The U.S. Senate on Thursday fell short of the votes needed to enshrine equal rights for women in the Constitution, a century after a guarantee of gender equality was proposed in Congress.
With a 51-47 vote in favor, Senate Democrats and supporters were nine votes shy of the 60 needed for a resolution to clear the 100-member chamber’s filibuster hurdle.
The resolution would have removed a 1982 deadline for state ratification that prevented the Equal Rights Amendment from going into effect. Three states — Nevada, Illinois and Virginia — approved it after 1982.
Top Senate Democrat Chuck Schumer said the ERA was more important since the Supreme Court last year overturned the national right to abortion.
“To the horror of hundreds of millions of American people, women in America have far fewer rights today than they did even a year ago,” Schumer said prior to Thursday’s vote.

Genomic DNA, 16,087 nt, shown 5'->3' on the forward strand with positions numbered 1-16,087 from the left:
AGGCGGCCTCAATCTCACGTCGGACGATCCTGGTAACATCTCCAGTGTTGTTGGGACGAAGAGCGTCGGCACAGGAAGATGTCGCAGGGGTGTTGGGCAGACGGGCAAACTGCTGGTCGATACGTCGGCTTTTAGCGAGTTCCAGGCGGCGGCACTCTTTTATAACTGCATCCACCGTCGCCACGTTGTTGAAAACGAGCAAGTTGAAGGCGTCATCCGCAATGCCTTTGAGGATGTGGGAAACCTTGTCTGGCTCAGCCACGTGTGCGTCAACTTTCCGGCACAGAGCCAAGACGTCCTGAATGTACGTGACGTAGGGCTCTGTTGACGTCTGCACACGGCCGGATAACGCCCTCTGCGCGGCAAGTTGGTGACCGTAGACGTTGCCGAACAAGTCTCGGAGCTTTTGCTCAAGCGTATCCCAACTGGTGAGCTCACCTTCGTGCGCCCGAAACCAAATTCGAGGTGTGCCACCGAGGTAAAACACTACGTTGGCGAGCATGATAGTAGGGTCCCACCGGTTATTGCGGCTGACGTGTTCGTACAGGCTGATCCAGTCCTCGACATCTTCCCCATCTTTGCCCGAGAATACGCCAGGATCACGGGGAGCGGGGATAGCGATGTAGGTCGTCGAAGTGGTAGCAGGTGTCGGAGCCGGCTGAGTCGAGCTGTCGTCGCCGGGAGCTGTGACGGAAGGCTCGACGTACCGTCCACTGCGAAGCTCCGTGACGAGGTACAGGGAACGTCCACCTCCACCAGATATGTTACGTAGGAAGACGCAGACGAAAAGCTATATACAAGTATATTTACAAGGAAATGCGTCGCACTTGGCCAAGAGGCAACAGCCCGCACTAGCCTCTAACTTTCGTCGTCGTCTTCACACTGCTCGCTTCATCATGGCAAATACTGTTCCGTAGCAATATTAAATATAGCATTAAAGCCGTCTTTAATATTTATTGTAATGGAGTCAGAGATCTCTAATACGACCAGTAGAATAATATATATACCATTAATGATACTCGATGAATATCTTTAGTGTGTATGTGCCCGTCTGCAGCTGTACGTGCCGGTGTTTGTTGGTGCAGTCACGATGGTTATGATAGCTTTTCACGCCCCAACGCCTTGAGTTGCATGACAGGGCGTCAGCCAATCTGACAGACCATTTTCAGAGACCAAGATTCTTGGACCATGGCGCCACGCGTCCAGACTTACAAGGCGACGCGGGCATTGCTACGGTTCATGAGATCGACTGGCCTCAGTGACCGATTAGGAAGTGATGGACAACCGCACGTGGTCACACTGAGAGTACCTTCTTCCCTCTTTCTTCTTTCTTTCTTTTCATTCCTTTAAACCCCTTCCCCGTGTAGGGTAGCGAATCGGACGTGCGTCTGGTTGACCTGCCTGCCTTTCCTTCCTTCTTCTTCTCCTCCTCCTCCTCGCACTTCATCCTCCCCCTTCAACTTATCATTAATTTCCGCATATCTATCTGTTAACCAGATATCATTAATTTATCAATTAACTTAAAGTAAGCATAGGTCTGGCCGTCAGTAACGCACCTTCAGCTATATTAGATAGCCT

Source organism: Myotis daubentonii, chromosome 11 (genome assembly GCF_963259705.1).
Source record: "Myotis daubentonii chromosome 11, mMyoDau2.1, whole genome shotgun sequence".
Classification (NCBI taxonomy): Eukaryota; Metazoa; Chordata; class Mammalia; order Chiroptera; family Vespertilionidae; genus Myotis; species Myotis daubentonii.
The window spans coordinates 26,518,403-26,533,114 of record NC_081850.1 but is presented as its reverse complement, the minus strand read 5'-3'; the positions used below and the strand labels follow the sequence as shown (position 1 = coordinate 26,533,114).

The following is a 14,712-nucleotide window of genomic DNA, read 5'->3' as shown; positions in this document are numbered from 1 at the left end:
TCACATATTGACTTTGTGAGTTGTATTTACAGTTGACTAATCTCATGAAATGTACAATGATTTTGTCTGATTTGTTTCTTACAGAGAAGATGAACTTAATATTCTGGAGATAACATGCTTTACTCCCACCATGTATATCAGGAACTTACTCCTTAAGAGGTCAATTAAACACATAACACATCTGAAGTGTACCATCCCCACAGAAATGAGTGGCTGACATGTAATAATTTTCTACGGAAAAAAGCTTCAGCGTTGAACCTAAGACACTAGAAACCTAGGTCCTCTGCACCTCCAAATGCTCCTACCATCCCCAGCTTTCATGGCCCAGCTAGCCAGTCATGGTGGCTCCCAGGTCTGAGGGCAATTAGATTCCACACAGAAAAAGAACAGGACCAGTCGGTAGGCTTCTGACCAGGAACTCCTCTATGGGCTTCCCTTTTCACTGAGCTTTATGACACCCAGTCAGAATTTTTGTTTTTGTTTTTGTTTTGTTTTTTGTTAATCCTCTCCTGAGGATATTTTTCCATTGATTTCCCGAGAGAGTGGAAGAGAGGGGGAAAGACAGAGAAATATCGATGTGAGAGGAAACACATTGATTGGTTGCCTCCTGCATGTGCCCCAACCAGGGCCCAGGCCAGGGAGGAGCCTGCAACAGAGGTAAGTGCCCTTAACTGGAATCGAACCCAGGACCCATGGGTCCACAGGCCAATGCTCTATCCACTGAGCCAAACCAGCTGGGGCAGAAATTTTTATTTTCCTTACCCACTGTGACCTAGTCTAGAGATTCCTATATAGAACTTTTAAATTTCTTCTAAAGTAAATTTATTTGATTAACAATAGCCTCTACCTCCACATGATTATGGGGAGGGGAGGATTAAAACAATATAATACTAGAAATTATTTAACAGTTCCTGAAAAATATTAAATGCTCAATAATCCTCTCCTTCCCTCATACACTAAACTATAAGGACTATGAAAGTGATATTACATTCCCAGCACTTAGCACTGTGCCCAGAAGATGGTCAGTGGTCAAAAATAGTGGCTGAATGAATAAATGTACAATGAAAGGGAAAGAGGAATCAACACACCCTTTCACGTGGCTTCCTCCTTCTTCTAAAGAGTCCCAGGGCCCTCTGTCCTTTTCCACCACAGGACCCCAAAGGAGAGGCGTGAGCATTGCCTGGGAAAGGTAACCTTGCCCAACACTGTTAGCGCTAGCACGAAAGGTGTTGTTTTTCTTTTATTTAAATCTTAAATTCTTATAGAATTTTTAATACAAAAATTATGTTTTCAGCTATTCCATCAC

Groups opposed to abortion have argued the ERA could provide an avenue to making abortion a constitutional right, and the amendment’s failure is likely to increase attention on women’s rights in the 2024 White House campaign.
Passage of Thursday’s resolution would have required the support of nine Republicans in the Senate, where Democrats hold a narrow 51-49 majority. Only two Republican senators, Lisa Murkowski of Alaska and Susan Collins of Maine, joined Democrats in voting for the measure.
The ERA was proposed in 1923 but did not pass Congress until 1972. Under U.S. law, amendments to the Constitution must be ratified by three-fourths, or 38 of the 50, state legislatures and do not require presidential approval.
A U.S. District Court ruled in 2021 that ratifications after the deadline “came too late to count.” And a federal appeals court in February rejected calls from Illinois and Nevada for the ERA to be adopted.
The Trump administration argued that ERA ratification needed to start over. The Biden administration has not formally changed that position but voiced support for the resolution on Thursday.
“It is long past time to definitively enshrine the principle of gender equality in the Constitution,” the White House said.
Proponents of the amendment say it would ensure women get equal pay and secure their rights in legal matters, while opponents argue it could subject women to a military draft if it were reinstated.